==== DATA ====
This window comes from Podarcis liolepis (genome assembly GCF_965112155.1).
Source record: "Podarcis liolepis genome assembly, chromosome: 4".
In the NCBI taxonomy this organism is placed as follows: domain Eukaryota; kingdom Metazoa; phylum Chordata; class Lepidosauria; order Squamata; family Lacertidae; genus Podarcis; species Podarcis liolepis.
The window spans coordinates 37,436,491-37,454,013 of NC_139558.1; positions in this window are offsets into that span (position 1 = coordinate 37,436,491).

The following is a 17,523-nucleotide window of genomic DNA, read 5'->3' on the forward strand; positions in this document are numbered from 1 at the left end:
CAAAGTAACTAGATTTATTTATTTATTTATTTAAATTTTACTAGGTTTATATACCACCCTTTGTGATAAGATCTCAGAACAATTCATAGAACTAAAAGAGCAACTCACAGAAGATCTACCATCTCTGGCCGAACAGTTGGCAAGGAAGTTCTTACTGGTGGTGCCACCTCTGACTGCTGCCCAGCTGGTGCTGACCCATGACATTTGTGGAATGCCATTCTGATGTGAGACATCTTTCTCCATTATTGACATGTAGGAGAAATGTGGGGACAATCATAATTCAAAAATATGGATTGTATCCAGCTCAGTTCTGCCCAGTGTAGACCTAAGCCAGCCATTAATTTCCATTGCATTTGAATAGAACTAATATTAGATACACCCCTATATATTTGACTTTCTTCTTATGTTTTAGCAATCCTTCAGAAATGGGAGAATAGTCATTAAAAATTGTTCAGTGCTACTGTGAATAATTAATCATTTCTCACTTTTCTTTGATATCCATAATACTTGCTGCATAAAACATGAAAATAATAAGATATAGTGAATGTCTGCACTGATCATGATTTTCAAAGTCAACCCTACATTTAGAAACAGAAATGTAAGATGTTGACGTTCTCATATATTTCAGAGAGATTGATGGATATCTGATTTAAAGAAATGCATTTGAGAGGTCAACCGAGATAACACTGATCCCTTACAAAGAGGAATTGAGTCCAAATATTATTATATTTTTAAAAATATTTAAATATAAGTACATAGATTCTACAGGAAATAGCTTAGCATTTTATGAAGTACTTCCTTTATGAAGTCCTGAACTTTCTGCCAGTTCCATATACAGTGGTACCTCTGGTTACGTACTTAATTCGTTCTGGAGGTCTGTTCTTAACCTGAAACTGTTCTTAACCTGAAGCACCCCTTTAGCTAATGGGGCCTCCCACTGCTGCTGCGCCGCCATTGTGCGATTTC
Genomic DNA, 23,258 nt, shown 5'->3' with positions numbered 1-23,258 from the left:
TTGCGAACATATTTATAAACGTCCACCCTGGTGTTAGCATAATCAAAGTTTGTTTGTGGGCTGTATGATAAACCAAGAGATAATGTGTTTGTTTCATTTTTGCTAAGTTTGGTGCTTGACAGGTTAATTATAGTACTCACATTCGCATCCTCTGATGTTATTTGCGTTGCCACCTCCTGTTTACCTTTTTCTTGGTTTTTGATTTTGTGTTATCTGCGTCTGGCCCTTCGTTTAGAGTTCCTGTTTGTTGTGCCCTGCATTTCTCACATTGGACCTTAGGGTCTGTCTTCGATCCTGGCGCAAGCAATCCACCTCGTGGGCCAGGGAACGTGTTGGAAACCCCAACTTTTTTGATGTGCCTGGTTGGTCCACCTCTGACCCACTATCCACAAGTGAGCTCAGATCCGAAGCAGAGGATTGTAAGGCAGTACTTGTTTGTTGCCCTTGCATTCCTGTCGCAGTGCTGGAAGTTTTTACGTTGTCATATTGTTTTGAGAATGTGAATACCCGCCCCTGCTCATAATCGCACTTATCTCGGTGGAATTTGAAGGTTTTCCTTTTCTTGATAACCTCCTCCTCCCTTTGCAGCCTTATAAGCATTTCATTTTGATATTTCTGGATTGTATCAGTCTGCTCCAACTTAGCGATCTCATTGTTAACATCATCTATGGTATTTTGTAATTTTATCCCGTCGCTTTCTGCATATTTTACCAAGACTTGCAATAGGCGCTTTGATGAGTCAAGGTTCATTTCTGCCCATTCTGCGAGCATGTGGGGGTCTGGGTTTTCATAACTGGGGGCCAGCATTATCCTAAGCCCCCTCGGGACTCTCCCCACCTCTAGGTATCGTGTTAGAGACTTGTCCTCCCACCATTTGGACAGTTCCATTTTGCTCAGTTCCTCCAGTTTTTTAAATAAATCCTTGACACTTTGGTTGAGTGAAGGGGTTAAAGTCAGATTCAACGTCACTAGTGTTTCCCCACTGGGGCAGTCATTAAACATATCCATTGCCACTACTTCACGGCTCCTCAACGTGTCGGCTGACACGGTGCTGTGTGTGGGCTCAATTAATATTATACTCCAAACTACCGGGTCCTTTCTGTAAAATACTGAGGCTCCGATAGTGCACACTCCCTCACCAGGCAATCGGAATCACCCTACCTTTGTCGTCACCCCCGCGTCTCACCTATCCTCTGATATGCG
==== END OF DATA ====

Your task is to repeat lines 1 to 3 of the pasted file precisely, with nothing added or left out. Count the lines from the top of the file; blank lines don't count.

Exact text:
This window comes from Podarcis liolepis (genome assembly GCF_965112155.1).
Source record: "Podarcis liolepis genome assembly, chromosome: 4".
In the NCBI taxonomy this organism is placed as follows: domain Eukaryota; kingdom Metazoa; phylum Chordata; class Lepidosauria; order Squamata; family Lacertidae; genus Podarcis; species Podarcis liolepis.